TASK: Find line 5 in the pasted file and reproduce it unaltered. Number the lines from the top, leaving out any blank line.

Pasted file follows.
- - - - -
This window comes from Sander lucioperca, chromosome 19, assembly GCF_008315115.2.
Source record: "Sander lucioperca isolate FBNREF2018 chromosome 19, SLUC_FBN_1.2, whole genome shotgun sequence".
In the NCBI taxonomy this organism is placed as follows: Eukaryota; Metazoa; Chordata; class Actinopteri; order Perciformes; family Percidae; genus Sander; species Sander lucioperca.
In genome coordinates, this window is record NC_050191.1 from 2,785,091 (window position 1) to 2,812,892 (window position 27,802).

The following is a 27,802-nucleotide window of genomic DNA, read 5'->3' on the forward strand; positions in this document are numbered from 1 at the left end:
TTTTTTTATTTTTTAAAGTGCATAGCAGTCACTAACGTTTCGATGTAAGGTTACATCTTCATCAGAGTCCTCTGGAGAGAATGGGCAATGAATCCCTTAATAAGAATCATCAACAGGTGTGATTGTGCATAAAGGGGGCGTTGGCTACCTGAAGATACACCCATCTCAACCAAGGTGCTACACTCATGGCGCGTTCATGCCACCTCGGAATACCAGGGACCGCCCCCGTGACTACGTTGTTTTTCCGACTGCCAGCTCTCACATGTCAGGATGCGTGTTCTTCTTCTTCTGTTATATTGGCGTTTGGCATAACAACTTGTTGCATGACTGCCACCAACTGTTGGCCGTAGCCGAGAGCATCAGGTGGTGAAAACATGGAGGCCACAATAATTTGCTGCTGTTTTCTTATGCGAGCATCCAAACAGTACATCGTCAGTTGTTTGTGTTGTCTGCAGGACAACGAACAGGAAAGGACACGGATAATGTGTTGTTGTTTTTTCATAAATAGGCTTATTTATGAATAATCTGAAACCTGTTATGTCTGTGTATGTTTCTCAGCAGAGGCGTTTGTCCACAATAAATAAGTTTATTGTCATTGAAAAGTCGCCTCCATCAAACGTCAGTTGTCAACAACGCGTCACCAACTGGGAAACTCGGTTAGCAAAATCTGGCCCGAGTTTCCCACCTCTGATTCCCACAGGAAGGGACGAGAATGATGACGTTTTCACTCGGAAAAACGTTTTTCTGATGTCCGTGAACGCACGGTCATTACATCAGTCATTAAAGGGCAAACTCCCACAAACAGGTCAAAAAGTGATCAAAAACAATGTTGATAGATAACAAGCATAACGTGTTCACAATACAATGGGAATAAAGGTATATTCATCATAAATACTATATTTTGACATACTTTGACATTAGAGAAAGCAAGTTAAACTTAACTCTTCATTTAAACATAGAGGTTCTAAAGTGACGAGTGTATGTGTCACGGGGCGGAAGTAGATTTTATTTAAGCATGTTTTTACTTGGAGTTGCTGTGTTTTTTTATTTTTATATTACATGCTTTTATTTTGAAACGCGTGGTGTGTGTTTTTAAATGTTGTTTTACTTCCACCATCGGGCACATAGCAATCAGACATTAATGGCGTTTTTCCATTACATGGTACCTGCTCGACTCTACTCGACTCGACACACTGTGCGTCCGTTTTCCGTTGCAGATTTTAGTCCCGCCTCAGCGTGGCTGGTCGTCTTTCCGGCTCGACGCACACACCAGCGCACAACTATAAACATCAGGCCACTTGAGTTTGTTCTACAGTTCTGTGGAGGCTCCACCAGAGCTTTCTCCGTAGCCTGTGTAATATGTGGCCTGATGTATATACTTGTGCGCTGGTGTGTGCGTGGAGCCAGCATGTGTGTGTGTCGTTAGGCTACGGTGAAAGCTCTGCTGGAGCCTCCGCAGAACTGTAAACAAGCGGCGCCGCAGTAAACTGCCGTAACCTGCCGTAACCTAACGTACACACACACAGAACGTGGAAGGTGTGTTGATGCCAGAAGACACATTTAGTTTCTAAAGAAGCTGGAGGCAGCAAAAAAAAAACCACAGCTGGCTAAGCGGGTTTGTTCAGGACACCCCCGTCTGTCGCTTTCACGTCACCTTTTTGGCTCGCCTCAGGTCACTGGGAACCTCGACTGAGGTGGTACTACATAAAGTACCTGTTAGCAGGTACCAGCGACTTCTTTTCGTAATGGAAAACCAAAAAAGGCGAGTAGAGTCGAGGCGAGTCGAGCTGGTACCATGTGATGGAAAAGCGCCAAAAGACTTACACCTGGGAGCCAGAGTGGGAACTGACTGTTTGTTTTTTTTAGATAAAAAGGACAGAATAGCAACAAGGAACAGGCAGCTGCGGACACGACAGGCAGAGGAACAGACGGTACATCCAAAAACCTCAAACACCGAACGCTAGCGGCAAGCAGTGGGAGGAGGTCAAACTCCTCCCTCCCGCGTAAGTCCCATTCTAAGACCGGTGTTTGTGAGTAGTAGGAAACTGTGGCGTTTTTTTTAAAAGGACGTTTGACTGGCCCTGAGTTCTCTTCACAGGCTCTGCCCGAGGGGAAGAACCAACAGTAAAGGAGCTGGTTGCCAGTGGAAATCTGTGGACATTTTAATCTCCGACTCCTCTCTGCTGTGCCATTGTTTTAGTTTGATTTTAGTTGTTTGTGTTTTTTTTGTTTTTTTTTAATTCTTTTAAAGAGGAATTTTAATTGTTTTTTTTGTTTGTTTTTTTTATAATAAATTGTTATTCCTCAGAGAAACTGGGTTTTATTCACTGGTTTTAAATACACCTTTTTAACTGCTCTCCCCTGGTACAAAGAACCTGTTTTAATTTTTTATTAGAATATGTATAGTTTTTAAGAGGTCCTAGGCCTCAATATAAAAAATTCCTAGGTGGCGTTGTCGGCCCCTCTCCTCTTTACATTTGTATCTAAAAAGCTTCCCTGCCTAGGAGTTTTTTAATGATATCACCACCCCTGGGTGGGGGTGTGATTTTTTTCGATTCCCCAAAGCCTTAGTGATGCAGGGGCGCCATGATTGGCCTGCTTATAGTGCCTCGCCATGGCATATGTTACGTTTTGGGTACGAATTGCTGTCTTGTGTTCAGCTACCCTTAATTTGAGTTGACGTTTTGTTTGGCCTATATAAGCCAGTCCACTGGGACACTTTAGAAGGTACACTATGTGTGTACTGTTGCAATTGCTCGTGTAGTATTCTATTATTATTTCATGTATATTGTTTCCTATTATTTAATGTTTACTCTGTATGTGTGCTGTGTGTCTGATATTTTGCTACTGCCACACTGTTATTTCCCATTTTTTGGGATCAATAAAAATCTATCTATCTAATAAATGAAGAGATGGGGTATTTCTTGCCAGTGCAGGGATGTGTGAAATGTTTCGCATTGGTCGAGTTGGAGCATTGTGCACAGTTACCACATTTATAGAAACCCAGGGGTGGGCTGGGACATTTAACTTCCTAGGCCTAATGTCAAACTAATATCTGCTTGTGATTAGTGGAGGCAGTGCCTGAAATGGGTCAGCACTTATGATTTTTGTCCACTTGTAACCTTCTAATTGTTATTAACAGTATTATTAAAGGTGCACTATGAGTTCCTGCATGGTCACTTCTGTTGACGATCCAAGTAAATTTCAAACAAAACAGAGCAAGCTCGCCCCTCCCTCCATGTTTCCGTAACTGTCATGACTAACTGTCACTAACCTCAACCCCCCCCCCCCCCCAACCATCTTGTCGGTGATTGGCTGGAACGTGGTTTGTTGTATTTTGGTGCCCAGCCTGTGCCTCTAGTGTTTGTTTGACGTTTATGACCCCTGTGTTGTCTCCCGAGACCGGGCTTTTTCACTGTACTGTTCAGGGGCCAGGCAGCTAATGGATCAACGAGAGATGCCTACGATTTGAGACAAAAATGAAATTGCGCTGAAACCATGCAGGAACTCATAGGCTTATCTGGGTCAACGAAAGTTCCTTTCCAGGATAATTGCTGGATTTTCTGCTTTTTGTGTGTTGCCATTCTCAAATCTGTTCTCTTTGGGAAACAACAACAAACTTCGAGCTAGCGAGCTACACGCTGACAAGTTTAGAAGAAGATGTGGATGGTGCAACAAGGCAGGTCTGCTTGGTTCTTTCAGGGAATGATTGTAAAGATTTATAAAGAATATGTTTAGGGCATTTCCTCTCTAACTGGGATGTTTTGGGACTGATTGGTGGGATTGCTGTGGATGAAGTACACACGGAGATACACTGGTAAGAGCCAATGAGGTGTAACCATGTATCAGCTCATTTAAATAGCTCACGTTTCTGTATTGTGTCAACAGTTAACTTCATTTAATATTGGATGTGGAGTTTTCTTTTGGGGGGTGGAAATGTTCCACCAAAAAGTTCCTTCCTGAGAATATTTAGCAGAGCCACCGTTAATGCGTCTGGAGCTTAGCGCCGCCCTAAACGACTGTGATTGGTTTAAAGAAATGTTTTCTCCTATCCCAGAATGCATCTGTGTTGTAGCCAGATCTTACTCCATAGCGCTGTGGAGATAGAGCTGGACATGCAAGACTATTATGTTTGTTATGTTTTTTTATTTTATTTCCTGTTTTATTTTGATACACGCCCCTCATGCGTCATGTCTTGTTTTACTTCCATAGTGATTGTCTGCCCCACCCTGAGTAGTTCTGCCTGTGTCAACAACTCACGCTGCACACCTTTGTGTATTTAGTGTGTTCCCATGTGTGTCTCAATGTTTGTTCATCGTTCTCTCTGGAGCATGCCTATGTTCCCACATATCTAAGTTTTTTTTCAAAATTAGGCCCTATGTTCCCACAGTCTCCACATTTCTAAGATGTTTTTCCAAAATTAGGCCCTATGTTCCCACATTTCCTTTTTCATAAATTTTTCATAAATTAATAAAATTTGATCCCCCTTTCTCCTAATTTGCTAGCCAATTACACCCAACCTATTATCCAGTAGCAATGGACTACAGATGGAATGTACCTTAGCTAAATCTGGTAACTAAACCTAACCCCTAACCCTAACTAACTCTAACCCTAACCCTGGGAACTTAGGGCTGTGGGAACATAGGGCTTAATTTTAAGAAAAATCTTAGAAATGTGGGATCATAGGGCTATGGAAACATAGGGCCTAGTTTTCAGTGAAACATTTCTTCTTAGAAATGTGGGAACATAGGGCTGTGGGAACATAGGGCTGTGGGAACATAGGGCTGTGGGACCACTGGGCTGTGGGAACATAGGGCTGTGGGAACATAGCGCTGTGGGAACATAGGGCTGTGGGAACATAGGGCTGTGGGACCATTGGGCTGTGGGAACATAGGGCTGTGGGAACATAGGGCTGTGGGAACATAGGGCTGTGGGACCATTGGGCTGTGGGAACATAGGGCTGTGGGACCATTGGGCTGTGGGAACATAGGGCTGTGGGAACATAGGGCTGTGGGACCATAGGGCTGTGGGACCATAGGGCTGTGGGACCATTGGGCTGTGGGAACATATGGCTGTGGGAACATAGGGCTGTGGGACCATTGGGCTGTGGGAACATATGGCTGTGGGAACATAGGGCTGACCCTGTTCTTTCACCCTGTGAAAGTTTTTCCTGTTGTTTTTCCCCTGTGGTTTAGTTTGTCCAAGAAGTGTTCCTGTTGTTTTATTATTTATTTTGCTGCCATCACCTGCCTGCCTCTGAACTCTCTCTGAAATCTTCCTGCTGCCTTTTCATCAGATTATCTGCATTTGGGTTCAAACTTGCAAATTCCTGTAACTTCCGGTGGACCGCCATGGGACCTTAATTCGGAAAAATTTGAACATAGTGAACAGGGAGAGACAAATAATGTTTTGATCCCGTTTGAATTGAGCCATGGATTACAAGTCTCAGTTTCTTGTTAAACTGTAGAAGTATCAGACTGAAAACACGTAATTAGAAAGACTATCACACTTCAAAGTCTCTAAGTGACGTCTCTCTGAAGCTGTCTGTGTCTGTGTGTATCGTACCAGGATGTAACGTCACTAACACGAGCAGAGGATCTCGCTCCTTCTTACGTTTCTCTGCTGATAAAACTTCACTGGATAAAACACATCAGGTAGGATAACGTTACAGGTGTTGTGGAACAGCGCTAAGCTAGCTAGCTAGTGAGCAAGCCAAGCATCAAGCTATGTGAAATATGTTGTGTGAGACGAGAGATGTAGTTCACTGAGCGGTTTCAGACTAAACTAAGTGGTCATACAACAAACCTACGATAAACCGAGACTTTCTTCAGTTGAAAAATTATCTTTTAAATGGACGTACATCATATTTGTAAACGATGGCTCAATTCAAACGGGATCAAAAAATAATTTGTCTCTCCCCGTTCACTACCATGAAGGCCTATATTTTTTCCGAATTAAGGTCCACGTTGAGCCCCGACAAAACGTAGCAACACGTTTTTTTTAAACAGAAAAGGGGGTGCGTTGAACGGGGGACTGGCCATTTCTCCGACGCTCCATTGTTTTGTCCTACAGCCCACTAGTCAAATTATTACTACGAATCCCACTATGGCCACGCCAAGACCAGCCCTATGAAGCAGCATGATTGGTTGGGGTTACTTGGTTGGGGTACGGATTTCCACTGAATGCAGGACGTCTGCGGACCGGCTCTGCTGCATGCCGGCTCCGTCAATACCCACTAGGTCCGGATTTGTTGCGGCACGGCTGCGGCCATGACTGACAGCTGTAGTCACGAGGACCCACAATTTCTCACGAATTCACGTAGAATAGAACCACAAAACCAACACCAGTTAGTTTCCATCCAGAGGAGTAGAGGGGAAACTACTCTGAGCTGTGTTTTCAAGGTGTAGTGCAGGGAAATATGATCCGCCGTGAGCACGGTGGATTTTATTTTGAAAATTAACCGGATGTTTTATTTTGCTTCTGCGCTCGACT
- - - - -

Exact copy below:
The following is a 27,802-nucleotide window of genomic DNA, read 5'->3' on the forward strand; positions in this document are numbered from 1 at the left end: